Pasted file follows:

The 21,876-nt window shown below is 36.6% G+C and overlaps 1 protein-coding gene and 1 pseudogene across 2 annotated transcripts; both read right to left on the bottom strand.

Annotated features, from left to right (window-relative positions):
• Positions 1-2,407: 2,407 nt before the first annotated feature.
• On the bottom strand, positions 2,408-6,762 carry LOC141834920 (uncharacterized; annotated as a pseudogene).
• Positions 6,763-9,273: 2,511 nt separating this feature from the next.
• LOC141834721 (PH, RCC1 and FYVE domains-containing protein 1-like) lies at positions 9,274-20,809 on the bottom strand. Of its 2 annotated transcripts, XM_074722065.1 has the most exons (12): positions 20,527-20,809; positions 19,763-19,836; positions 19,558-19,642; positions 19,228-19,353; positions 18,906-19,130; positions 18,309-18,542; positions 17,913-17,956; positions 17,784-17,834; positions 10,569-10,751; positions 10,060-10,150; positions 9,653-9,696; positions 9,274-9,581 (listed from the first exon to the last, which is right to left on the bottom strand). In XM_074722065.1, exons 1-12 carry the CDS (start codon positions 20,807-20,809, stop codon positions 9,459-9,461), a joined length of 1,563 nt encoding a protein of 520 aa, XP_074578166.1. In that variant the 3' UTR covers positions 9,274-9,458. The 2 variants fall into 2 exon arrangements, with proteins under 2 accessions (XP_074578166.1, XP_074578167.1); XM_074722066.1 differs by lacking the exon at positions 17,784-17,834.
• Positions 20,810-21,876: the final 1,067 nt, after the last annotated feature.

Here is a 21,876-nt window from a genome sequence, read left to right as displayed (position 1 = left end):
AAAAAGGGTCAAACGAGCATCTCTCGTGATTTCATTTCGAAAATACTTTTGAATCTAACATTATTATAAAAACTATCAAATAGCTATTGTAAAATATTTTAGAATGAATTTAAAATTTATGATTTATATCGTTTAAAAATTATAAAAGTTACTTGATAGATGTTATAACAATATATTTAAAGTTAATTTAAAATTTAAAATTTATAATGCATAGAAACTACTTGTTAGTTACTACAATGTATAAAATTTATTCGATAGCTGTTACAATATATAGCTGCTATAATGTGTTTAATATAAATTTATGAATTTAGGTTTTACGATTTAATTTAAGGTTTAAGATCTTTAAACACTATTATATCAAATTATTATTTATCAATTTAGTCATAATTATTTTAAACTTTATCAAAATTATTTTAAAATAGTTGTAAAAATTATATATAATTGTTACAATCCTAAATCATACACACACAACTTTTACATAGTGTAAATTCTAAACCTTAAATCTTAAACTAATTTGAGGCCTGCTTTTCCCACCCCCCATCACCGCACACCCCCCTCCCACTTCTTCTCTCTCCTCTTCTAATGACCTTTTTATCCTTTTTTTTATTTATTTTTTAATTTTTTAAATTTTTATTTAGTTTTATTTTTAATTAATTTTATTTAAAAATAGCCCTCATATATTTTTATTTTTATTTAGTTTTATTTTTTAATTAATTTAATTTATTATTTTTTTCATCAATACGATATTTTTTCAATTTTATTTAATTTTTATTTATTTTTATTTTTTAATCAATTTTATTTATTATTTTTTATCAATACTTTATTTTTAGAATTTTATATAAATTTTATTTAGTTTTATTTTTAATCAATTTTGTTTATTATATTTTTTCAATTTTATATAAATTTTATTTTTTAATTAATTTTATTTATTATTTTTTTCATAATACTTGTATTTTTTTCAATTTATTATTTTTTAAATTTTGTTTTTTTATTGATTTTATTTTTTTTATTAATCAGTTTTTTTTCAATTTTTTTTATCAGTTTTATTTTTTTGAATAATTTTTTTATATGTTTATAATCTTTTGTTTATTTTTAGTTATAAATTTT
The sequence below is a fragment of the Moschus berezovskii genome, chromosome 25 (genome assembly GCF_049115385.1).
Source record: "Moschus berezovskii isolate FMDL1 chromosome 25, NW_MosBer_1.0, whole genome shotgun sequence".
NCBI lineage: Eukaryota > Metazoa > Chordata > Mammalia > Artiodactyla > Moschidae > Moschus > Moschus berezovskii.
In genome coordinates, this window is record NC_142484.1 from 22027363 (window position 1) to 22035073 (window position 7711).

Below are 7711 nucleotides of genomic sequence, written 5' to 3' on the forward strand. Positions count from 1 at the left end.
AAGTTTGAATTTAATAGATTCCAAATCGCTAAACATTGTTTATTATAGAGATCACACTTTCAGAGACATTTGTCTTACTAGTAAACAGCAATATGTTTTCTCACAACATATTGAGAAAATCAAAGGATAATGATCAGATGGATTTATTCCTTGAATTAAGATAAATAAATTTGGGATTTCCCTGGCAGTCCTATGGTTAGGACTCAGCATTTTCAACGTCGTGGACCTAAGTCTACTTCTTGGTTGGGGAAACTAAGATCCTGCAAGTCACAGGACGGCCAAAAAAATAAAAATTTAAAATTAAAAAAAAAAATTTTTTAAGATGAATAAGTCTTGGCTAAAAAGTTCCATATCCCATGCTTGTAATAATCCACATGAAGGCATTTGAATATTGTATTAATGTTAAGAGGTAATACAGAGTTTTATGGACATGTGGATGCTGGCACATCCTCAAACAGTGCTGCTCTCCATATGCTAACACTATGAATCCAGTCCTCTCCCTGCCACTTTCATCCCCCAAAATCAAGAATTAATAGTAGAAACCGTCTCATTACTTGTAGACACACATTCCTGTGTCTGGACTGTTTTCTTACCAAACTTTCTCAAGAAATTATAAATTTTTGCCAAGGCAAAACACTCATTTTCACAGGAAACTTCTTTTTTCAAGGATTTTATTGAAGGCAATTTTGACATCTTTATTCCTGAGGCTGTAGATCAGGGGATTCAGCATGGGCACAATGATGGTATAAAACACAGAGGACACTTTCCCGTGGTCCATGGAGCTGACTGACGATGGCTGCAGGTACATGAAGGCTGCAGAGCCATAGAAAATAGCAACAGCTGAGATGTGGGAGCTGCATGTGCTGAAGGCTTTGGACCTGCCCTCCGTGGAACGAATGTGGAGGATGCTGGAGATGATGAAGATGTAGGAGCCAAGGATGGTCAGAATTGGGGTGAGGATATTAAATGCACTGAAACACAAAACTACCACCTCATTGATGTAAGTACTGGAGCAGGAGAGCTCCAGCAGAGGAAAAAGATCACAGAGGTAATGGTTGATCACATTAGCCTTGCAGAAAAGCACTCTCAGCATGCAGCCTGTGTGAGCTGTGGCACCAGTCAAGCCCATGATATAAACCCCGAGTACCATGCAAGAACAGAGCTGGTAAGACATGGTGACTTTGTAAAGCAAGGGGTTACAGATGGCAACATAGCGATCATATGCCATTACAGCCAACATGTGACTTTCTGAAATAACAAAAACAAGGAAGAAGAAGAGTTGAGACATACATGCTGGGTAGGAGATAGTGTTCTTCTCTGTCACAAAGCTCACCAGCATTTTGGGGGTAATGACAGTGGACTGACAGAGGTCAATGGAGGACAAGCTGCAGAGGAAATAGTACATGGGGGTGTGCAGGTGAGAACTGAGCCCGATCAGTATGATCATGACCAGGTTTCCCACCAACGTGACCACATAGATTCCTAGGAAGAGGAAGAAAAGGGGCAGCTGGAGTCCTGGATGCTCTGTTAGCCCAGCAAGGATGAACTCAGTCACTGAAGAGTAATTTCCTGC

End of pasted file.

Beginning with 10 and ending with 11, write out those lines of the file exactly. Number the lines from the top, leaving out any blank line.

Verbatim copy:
The sequence below is a fragment of the Moschus berezovskii genome, chromosome 25 (genome assembly GCF_049115385.1).
Source record: "Moschus berezovskii isolate FMDL1 chromosome 25, NW_MosBer_1.0, whole genome shotgun sequence".